24-WD-Q&C-485-06.19.24 Promoted Webinar-FinThrive Learn-FINAL_Landing Page Image 4 (1)

Safeguarding Through Education Featuring FinThrive

July 1, 2024
July 1, 2024

Your revenue cycle staff may not be the first thing that comes to mind for patient safety, but they are actually essential to improving it.  Education is an integral strategy when developing this indispensable team.

During a recent HealthStream webinar, experts shared best practices to help leaders highlight patient safety with their revenue cycle staff. The webinar was moderated by HealthStream’s Caroline Acree, Director of Marketing for Quality and Compliance and featured presenters:

  • Lisa Walter, Senior Manager, Development, FinThrive
  • Danita Arrowood, RHIT, CCS, CCDS, ACDIS-Approved CDI Educator, Content Developer, FinThrive
  • Susan Gurzynski-Wells, MS, RHIA, Director, Product Management, HealthStream

Introducing FinThrive

FinThrive provides structured, personalized training focusing on the revenue cycle experience. Educational content is available for beginning, intermediate and advanced students, and is customized for all types of learners with visual, auditory, and hands-on content.

FinThrive has a dedicated team of subject matter experts who are engaged in ongoing research to ensure that content is up-to-date in the challenging and constantly evolving world of healthcare finance.

Revenue Cycle Management and Patient Safety

At first glance, patient safety and the revenue cycle do not appear to intersect, but revenue cycle staff can have a meaningful impact on patient safety. While everyone in the organization can have an impact on financial efficacy, it is also true that revenue cycle staff are important to outcomes and patient safety. When those staff are scheduling and registering patients, they are responsible for capturing a significant amount of information that becomes part of the patient record.

Arrowood pointed out that patient financial services staff are frequently in a position to discover the existence of duplicate patient records and provide assistance in merging them. They are also able to identify prescription dose errors, incorrect allergy information, incorrect treatment outcomes, and missing lab and pathology reports, all of which can significantly impact patient care and safety. In addition, patient financial staff can identify incorrect patient demographic information and missing or incorrect social determinants of health. Gurzynski-Wells added that inefficient prior authorizations can create delays and even prevent care for patients.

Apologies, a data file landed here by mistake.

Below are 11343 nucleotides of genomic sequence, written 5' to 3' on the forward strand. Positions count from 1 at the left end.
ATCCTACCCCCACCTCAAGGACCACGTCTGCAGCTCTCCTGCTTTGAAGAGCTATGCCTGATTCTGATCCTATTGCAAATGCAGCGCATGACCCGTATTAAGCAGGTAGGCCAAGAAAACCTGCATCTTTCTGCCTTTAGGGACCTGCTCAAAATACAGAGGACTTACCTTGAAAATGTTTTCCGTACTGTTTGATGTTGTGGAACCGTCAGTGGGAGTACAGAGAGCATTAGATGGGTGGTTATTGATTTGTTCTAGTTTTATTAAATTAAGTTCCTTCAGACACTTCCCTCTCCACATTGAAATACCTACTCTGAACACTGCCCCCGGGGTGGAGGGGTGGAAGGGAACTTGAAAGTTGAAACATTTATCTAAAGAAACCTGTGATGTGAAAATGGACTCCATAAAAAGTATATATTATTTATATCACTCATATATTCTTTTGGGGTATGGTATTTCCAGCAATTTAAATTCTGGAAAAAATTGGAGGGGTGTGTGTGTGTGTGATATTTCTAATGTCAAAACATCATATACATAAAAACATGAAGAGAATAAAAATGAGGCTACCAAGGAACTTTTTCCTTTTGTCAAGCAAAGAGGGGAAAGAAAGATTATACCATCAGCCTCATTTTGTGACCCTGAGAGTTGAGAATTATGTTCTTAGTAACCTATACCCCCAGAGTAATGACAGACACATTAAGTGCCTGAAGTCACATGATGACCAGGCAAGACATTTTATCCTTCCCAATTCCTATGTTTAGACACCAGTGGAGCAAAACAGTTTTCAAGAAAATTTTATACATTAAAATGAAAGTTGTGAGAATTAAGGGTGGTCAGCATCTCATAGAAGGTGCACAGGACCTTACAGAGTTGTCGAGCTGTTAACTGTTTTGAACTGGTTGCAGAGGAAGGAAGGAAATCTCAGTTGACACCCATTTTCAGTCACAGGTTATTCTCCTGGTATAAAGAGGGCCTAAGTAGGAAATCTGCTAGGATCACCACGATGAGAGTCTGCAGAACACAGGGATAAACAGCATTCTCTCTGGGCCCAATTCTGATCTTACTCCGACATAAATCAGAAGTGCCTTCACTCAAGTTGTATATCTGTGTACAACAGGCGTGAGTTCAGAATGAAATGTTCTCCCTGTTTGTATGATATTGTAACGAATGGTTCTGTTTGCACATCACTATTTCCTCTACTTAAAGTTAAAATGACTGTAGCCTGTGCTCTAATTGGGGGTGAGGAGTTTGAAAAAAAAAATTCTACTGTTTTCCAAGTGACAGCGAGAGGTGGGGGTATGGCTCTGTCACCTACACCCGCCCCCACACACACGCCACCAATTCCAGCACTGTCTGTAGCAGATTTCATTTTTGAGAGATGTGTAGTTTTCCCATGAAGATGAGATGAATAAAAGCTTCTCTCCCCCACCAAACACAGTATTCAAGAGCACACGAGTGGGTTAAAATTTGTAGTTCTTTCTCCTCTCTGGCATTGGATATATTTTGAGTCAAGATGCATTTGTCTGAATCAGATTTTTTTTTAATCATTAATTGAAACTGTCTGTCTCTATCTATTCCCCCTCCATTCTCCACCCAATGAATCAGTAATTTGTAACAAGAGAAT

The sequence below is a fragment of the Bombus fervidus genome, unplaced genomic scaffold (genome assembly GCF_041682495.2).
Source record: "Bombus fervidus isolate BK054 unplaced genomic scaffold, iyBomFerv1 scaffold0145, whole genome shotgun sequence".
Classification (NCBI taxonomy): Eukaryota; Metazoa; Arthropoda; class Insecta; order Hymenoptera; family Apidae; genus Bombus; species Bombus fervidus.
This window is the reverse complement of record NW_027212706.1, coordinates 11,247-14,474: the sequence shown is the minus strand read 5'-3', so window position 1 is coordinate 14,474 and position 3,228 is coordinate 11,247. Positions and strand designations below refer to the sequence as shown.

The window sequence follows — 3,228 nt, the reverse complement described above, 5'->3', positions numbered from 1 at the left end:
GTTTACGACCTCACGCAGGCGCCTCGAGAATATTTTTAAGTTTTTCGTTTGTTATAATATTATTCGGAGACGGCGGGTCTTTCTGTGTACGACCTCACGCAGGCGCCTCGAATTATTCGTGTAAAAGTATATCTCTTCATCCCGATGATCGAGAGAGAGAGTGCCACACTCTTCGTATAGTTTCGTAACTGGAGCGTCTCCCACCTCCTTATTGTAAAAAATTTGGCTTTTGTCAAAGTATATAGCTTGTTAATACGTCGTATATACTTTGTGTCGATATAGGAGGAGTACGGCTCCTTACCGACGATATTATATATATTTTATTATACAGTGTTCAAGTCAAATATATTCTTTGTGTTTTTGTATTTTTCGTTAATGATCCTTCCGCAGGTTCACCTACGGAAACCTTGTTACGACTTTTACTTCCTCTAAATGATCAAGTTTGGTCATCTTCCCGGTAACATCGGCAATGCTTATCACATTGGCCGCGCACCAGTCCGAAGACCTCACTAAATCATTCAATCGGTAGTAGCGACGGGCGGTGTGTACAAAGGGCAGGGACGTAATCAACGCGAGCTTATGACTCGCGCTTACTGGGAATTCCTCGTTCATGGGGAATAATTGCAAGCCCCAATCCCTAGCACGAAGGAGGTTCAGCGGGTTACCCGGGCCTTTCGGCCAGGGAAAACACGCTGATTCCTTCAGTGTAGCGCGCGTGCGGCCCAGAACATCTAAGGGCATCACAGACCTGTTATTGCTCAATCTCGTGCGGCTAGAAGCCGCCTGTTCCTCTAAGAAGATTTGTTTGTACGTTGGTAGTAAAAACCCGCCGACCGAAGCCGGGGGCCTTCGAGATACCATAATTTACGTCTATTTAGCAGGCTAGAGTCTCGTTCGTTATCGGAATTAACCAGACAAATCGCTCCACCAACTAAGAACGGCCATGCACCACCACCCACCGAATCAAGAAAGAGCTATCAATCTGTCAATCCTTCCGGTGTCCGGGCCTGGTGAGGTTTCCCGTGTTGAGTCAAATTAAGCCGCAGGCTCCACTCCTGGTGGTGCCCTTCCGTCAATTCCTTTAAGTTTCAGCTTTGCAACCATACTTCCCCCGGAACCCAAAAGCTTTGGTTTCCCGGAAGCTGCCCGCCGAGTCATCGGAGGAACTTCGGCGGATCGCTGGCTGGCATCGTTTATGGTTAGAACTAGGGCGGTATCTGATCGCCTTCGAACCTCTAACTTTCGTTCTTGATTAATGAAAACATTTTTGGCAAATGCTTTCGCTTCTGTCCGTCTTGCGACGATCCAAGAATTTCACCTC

Using Education as a Means of Reducing Risks Associated with Duplicate Records

These experts urged leaders to improve awareness of these issues with education. Simply becoming aware of the downstream impact of this kind of error can make a difference in staff practice. It is essential to build employee understanding of the fact that everything they do impacts the care and safety of the patient and not just their financial experience.

Managing the Master Patient Index

With medical errors estimated to be the third leading cause of death in the U.S., the importance of correctly identifying patients, identity verifications and the elimination of duplicate records becomes more of a priority. Confirming patient data and changing it as necessary helps to ensure that the Master Patient Index (MPI) is correct. Doing so can also help ensure that no one is able to misappropriate another patient’s identity or insurance information which helps reduce the likelihood of insurance refunds, investigations, audits, and sanctions.

Gurzynski-Wells also pointed out that this is an opportunity to record how a patient self-identifies in terms of their gender identity and sexual orientation. Taking the time to do this can help alleviate LGBTQIA disparities in patient care.

Patients who are misidentified for any reason during the course of care are at risk of fragmented or incorrect care that may compromise their health and safety. Walter also pointed out that it can result in a loss of trust which may compromise their willingness to seek needed care in the future.

Clinical Documentation Practices and Their Impact on Financial Efficacy and Patient Care

Arrowood described Clinical Documentation Integrity (CDI) as a chart review process that supports accurate coding, and data collection which, in turn, supports accurate billing. CDI also helps to ensure that data collected for research purposes is accurate. CDI is essential to administrative data collection that supports a clean claims process. The integrity of the data is critical as it supports clinical outcomes, financial performance, and accuracy of patient status information.

Innovative Education Strategies to Equip Staff to Prevent Patient Safety Issues

Education is essential to ensuring that staff are trained on how to prevent some of the patient safety issues created by poor documentation practices. Walter recommended that organizations work to align policies and procedures with the ever-changing regulatory and payor policies She also encouraged organizations to have great onboarding and training programs and additional resources. In addition, Walter recommended random audits to help keep pace with the rapid change in healthcare.

She also encouraged leaders to help revenue cycle staff understand the “why” behind the processes to prevent errors. It is important to help them understand how their work fits into the big picture. Improved opportunities for learning and growth can also translate into improved staff retention.

Improving revenue staff confidence can help ensure reduced denials and improve patient outcomes and safety. To learn more about how HealthStream and FinThrive can help your organization implement more effective revenue cycle education, reach out to HealthStream today.


Request Demo